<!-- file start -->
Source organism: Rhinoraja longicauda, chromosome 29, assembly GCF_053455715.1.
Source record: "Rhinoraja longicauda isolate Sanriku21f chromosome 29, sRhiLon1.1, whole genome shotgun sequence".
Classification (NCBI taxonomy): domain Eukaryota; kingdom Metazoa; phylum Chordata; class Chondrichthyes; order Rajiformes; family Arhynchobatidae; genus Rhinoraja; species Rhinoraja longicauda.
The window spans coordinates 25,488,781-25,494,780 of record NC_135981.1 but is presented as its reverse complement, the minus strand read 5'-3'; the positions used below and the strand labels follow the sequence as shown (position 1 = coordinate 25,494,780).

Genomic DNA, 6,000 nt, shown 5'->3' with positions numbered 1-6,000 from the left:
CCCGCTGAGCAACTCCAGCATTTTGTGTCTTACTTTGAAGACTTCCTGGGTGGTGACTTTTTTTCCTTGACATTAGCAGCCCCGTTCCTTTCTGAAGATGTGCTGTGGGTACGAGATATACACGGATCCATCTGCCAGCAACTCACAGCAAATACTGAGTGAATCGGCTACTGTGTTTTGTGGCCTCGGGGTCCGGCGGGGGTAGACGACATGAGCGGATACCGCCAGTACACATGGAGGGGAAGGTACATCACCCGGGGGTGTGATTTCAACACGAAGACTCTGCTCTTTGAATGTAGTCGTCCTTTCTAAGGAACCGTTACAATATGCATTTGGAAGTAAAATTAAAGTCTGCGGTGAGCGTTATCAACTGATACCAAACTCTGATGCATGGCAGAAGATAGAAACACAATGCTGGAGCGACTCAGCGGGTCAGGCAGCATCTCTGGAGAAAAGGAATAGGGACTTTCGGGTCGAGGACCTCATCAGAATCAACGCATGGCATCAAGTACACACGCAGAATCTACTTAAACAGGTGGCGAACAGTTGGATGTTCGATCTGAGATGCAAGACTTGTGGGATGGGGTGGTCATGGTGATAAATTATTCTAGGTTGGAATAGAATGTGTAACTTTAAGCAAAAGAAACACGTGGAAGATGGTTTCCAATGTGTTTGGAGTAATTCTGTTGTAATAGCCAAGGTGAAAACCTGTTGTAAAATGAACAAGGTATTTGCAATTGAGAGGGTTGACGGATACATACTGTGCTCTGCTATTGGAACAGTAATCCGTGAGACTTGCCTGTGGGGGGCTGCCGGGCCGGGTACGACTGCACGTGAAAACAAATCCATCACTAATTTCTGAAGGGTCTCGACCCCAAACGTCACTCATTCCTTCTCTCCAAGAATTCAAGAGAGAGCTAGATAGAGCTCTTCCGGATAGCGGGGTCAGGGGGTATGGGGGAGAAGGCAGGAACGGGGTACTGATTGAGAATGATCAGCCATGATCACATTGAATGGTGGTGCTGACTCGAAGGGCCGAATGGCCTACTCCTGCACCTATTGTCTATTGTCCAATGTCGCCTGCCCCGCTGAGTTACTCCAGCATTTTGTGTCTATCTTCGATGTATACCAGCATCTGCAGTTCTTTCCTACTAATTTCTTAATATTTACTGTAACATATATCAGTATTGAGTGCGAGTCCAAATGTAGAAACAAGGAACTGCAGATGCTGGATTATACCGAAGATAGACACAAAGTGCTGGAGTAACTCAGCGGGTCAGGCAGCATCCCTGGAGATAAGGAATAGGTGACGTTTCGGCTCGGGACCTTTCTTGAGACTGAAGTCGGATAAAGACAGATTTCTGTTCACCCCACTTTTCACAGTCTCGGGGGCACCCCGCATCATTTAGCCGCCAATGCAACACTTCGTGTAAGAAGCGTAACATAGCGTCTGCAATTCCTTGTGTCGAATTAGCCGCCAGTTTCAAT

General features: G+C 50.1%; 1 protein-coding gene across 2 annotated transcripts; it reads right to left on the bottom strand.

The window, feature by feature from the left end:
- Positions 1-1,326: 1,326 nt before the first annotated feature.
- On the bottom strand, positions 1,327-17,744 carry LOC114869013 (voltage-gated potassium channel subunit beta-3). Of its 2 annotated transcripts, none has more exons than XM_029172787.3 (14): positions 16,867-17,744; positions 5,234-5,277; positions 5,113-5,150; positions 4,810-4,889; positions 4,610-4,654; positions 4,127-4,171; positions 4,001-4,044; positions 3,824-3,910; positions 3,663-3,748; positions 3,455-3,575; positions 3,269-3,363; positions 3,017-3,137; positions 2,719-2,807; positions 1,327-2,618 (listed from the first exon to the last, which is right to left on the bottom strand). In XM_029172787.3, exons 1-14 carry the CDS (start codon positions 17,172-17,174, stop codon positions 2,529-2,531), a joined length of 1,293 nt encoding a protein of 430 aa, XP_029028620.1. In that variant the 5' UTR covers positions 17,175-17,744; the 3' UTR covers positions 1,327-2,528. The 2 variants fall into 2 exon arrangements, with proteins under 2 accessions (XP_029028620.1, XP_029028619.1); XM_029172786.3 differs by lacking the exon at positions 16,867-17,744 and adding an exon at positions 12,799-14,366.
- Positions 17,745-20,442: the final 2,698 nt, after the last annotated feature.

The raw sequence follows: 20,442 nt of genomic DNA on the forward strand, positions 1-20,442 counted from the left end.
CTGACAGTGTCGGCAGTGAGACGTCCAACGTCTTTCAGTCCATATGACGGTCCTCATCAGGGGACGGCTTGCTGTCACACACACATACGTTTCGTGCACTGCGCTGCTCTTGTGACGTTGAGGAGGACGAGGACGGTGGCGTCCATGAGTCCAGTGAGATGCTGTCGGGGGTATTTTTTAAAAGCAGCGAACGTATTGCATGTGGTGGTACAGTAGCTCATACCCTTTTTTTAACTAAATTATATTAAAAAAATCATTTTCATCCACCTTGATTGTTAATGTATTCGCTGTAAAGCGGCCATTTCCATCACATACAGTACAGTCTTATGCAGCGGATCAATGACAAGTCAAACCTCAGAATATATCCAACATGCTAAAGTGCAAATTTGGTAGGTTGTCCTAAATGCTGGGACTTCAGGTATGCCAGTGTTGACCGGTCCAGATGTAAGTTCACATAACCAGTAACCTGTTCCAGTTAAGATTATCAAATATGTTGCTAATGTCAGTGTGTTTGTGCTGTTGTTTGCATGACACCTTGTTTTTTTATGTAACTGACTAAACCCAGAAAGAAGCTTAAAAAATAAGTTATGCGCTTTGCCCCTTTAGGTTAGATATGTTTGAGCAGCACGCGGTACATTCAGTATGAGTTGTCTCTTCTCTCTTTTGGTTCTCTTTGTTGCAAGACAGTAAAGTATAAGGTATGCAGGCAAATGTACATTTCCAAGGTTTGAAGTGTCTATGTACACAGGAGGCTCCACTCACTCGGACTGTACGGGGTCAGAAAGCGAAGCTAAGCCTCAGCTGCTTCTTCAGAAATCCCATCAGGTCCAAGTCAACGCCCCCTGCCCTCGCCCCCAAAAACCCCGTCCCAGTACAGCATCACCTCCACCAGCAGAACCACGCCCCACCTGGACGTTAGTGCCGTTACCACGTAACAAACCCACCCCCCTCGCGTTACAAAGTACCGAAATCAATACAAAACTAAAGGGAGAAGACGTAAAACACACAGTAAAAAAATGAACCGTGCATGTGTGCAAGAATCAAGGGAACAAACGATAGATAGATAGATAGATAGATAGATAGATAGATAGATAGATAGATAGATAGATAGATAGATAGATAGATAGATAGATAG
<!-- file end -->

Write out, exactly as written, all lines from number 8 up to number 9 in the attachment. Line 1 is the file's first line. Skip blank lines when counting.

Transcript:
The window, feature by feature from the left end:
- Positions 1-1,326: 1,326 nt before the first annotated feature.